Spending his whole working life in the past, George Farrant, Companion of NZ Order of Merit (CNZM), is looking to the future.
And no, it’s not spending his retirement in the garden or bringing out the power tools but the heritage work still to be finished that he's looking towards – the beloved St James Theatre and penning his first book.
At the end of the month, George will bring down the curtain on his 37-year career as principal heritage advisor at Auckland Council. By that time he will have spent around 11,680 days on the job, equating to nearly 93,440 hours.
A man of many facets, many might say a diamond, George has been a heritage advocate since his early days, working with the British School of Archaeology in the 1970s on an expedition to the Middle East where he unearthed an ancient city in northern Iraq dating back to 2600BC.
The director of the dig at the time was Sir Max Mallowan, husband of Agatha Christie. George recalls her visits to the site and the accomplished author bringing along her own wooden toilet seat – now proudly owned by George!
While George was interested in archaeology, his passion was architecture. He began his career as an architect in the practice of John Goldwater in the late 1960s, spent time in London, returning to the Auckland practice of Neville Price before joining Auckland City Council as Manager – Conservation and Urban Design in 1982.
Here he set about designing an assessment system of heritage sites, objects, significant views, landscapes and areas, which form the foundation of Auckland’s heritage regulations today. He collaborated with iwi to identify places of cultural significance and led negotiations with landowners to protect these sites.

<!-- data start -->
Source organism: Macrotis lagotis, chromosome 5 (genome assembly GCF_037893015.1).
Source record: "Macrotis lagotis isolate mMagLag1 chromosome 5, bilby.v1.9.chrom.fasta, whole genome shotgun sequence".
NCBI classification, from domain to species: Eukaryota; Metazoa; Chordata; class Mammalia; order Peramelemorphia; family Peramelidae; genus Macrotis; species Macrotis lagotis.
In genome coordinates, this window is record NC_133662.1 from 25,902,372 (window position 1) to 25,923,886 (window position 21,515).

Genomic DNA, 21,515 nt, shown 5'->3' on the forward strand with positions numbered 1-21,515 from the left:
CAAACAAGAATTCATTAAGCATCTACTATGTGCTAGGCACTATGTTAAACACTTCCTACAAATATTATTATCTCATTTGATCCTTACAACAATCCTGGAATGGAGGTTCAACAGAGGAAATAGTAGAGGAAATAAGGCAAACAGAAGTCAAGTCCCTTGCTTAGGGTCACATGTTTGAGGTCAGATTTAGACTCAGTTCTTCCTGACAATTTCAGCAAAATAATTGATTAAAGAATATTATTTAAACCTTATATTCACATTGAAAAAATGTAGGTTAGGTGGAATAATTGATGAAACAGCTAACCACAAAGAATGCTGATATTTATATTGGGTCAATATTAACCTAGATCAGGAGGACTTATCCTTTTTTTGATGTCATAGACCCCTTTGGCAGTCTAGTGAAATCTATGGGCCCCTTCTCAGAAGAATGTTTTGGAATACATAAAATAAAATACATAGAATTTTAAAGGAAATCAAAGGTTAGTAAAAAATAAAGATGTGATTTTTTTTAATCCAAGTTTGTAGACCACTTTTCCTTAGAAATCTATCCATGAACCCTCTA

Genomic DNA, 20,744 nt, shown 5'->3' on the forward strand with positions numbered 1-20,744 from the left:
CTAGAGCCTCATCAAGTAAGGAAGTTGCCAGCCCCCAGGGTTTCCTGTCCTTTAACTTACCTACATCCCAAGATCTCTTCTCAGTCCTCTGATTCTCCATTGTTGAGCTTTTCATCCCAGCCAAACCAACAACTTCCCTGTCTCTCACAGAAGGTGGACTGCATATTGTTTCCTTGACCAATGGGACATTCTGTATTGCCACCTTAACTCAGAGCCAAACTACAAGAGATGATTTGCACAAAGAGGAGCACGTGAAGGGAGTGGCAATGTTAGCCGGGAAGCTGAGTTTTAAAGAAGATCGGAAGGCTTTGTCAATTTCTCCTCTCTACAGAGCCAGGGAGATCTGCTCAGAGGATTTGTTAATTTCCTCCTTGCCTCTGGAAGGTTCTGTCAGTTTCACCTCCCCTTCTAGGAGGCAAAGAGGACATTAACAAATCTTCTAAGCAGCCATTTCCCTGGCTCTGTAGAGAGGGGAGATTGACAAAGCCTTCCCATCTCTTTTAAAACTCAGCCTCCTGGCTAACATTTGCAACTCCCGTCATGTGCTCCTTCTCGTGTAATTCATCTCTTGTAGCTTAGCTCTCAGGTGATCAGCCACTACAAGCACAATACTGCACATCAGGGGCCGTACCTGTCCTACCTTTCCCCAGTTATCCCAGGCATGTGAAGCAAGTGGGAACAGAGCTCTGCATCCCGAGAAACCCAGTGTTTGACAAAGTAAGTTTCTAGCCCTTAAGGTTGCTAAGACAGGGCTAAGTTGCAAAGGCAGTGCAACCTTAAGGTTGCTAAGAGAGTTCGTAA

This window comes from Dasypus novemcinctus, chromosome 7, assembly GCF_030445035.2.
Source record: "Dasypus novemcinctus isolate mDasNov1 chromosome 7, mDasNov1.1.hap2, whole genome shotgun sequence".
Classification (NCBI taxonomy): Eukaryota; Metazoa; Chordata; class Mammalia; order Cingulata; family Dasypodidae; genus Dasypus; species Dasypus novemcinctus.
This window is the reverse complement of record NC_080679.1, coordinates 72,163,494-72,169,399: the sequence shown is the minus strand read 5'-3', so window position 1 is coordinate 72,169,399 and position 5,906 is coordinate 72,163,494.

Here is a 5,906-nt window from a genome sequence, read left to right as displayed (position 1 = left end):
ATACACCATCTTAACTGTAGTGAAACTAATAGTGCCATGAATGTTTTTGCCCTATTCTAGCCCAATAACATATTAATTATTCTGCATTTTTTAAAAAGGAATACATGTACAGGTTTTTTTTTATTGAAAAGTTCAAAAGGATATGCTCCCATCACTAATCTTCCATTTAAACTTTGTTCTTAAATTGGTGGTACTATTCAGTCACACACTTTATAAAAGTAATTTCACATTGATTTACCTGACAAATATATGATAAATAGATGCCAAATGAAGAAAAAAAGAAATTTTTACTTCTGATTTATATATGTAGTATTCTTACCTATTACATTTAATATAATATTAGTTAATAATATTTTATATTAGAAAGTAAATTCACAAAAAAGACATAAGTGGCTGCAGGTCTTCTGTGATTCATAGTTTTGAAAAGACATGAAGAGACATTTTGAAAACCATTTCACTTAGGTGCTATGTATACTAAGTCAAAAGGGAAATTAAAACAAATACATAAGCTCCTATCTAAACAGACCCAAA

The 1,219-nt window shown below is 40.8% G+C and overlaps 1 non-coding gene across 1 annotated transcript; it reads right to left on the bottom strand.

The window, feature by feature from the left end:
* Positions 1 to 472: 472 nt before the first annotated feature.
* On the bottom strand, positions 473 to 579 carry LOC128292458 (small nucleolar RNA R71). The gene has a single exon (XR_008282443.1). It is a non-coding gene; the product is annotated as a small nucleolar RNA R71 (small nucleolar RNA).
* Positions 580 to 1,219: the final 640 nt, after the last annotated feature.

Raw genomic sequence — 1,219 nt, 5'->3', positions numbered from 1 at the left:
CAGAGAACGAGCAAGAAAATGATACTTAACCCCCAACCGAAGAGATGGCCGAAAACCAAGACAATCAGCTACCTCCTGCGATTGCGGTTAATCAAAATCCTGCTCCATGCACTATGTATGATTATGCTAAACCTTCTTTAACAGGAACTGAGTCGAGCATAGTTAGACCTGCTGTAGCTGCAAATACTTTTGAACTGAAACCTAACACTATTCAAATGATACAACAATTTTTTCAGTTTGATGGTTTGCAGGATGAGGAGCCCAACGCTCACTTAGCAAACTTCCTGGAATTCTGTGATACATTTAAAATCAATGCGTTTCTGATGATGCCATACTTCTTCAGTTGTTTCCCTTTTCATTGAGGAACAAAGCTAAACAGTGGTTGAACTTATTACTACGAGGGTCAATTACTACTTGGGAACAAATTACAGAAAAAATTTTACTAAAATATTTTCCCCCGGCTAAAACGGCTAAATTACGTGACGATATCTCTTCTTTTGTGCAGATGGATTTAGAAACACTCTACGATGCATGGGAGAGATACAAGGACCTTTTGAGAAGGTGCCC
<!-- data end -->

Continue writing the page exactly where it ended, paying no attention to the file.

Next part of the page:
While at Auckland City Council, George focused his efforts on some of Auckland’s best-known civic landmarks - the Town Hall and the Civic Theatre, the Auckland Art Gallery and Pah Homestead.
Most recently, he led the removal into storage, piece by piece, of the large 1950s mosaic from the former site of the Odeon Theatre on Queen Street. The ceramic tile mural was one of the last surviving New Zealand works by ex-pat architect Maurice K. Smith.
His knowledge of the city’s history and the stories and secrets hiding behind many of the city’s walls and doors is legendary.
Just like the scheduled places he has worked tirelessly to protect, George is rightly deserving of the title of a “significant heritage asset of considerable importance to the Auckland region.”
Humble to the end, “Sir” George said on receiving his CNZM “If I’ve managed to achieve anything significant in my heritage career it has been less through my personal efforts and much more by being in a position to guide, catalyse, and stimulate the achievements of many hundreds of supportive, skilled and committed professional colleagues.”
George Farrant, CNZM, is a treasure in this own right. And who knows? Maybe his ghost will be seen hovering over the organ pipes in the Auckland Town Hall in decades to come!